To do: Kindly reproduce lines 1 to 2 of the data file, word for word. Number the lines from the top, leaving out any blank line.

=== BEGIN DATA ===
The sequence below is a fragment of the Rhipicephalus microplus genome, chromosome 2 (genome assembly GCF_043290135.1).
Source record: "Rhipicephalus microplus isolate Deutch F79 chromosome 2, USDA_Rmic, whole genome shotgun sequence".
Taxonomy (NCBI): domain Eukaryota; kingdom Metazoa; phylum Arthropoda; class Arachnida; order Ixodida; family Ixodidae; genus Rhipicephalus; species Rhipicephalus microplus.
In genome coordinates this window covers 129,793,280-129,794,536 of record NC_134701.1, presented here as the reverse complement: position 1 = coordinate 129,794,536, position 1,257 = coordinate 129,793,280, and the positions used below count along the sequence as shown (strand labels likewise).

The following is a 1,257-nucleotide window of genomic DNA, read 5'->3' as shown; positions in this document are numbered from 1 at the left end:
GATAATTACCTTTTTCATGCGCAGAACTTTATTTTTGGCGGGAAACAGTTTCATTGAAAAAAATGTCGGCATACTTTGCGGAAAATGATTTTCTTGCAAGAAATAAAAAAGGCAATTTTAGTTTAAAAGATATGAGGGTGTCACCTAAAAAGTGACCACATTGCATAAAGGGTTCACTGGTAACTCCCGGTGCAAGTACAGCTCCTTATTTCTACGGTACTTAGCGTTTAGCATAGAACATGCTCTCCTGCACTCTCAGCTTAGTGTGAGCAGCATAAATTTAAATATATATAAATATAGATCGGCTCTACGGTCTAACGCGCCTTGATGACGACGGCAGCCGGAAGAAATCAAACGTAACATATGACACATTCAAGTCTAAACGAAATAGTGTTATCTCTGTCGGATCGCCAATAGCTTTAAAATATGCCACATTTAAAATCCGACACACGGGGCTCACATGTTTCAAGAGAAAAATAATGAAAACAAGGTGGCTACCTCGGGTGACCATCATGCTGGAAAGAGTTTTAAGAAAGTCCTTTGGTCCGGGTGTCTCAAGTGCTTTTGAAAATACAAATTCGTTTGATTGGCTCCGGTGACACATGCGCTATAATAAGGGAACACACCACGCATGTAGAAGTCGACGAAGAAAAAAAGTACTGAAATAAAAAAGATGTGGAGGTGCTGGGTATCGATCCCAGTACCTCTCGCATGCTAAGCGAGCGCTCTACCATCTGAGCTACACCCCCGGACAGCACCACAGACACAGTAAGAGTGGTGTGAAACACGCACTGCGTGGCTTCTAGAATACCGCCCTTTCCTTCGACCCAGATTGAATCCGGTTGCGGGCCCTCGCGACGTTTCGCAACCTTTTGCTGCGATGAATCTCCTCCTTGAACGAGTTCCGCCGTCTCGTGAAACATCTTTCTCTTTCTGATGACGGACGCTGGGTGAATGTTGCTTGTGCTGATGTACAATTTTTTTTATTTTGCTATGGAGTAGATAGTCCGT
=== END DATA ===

The sequence below is a fragment of the Rhipicephalus microplus genome, chromosome 2 (genome assembly GCF_043290135.1).
Source record: "Rhipicephalus microplus isolate Deutch F79 chromosome 2, USDA_Rmic, whole genome shotgun sequence".